Rostov the Great
Rostov (often called Rostov the Great to reflect its role in the Russian history and distinguish it from its younger namesake Rostov-on-Don) is one of the oldest towns in Russia and an imporatant tourist centre of the Golden Ring. First mentioned in the year 862 as an already important settlement, by the 13th century, Rostov became capital city of one of the most prominent Russian principalities. It was incorporated into Muscovy in 1474.
Even after it lost its independence, Rostov was still an ecclesiastic center of utmost importance (from 988 it was the see of one of the first Russian bishoprics). In the 14th Century, the bishops of Rostov became archbishops, and late in the 16th century, metropolitans. One of those metropolitans, Iona (Jonah) Sysoevich (ca. 1607-1690), commissioned the town's main landmark: the kremlin (citadel) that many regard as the finest outside of Moscow. Rostov kremlin became the last great architectural ensemble built in the Russian classical style.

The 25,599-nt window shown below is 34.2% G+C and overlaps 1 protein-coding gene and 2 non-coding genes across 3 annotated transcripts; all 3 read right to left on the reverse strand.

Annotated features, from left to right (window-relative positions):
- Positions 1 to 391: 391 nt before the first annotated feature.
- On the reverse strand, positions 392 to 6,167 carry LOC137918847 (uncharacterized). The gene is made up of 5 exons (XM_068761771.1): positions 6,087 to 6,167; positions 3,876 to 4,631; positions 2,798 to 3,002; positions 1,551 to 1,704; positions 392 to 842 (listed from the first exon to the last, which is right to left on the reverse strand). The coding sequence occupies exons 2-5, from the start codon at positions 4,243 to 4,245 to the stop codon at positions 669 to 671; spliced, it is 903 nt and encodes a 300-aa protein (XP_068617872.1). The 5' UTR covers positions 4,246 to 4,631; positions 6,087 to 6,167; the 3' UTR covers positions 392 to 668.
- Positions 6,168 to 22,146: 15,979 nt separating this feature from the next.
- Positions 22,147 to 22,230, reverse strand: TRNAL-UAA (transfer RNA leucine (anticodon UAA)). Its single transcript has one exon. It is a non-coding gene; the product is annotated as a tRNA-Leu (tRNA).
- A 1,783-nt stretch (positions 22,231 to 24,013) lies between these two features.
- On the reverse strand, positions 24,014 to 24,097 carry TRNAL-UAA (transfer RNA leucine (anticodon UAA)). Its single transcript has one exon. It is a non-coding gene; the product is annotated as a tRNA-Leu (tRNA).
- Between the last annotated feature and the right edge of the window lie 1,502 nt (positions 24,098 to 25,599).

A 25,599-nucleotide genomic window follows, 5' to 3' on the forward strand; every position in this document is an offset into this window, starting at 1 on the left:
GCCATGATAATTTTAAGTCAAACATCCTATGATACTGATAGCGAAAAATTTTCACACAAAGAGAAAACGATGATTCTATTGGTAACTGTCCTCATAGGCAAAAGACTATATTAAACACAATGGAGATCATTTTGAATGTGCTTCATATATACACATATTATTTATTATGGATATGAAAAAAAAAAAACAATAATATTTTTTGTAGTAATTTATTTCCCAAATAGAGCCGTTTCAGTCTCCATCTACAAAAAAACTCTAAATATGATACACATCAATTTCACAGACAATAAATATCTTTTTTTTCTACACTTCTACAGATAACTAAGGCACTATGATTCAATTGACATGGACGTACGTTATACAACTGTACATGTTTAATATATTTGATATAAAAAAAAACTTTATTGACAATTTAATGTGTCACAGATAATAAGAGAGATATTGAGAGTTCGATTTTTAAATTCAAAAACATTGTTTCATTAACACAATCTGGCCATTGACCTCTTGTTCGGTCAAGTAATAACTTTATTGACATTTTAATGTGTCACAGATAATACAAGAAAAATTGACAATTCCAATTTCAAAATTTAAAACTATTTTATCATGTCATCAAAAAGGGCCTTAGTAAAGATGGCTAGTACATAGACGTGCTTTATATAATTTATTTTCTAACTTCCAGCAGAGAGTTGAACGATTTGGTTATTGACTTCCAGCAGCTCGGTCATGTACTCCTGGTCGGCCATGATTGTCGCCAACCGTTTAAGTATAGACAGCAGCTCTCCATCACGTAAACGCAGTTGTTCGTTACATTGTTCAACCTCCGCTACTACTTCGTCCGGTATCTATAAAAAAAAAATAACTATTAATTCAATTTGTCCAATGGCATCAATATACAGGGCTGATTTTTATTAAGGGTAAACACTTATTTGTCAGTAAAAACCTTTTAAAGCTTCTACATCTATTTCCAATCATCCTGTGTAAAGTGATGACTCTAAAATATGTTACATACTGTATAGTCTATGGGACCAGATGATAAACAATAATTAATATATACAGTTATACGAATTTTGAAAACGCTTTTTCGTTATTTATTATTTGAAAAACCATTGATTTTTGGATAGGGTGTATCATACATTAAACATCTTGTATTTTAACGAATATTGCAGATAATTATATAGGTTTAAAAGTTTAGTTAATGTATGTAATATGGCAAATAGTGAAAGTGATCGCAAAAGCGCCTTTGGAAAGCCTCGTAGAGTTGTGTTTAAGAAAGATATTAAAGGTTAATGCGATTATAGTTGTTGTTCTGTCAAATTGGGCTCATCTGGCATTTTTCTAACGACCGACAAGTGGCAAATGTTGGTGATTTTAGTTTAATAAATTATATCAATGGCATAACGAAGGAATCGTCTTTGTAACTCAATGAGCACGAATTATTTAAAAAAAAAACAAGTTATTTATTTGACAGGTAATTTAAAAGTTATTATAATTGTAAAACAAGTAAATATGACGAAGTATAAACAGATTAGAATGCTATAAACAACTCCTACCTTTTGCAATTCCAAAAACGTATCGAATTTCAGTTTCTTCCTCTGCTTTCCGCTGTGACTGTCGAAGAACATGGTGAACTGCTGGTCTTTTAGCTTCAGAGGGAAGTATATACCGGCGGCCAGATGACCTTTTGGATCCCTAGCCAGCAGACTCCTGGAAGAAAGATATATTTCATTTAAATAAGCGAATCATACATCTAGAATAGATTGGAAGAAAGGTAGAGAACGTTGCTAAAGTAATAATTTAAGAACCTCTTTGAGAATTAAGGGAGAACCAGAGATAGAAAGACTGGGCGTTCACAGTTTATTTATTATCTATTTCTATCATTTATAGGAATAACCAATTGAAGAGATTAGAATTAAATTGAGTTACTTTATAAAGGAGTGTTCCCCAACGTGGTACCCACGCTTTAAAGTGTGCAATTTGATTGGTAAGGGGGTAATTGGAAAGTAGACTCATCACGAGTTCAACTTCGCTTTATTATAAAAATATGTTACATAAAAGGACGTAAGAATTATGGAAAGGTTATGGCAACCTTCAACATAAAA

Rostov is located on the shores of Lake Nero, 202 km to the north east of Moscow. On the sunny days the brightly colored domes of the Rostov's monasteries are reflected in the water of the lake. Apart from its history, Rostov is renowned for its enamels. Enameled silver brooches and rings have become as famous symbol of the city as its architectural masterpieces and the city's main souvenir.